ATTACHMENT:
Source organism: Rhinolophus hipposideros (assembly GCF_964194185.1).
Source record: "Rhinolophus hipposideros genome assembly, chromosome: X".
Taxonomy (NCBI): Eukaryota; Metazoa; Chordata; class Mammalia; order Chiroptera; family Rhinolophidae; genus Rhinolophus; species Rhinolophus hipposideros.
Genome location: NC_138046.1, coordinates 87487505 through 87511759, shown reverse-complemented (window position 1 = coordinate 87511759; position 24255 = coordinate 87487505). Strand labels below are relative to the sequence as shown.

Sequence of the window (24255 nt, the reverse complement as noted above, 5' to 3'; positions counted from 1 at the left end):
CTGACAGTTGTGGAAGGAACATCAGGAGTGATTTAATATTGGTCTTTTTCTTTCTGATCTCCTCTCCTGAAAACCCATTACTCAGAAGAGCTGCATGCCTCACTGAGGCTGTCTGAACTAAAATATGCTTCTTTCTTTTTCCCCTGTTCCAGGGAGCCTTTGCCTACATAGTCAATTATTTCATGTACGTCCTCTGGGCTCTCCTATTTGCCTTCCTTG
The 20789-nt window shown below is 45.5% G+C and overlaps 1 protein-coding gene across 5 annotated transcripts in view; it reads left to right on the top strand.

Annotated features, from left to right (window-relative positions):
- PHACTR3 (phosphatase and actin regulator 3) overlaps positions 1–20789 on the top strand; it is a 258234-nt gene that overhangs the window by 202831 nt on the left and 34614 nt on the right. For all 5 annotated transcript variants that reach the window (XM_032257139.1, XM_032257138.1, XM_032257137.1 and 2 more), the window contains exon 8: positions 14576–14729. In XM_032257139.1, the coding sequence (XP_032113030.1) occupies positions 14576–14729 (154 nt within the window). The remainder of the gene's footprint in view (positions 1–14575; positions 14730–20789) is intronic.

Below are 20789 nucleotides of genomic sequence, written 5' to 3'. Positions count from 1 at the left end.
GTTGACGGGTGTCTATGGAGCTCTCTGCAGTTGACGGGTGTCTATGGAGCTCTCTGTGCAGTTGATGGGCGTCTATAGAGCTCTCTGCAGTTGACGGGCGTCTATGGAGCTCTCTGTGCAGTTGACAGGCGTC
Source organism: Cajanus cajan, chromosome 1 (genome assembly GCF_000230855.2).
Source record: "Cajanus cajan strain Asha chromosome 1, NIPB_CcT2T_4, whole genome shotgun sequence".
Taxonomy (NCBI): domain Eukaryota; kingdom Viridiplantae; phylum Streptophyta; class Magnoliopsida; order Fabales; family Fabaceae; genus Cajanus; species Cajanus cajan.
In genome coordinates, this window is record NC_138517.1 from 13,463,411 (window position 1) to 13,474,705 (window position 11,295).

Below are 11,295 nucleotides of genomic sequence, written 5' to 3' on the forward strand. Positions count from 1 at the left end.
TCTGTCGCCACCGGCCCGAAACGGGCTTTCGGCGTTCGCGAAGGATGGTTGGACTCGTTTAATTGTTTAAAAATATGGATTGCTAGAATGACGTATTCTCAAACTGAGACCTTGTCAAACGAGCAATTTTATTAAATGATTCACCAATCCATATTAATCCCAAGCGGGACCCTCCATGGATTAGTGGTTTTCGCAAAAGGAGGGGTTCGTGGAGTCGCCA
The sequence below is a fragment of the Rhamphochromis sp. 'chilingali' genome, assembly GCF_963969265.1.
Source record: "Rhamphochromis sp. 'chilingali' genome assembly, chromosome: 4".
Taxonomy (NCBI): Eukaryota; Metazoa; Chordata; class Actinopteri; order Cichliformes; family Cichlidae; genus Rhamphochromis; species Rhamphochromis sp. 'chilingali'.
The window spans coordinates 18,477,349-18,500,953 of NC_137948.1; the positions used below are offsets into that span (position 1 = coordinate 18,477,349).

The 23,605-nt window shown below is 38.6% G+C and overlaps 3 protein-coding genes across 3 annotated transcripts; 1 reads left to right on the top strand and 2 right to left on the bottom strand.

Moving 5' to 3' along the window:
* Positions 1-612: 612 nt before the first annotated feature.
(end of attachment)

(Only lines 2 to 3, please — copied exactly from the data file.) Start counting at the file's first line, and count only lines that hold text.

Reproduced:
Source record: "Rhinolophus hipposideros genome assembly, chromosome: X".
Taxonomy (NCBI): Eukaryota; Metazoa; Chordata; class Mammalia; order Chiroptera; family Rhinolophidae; genus Rhinolophus; species Rhinolophus hipposideros.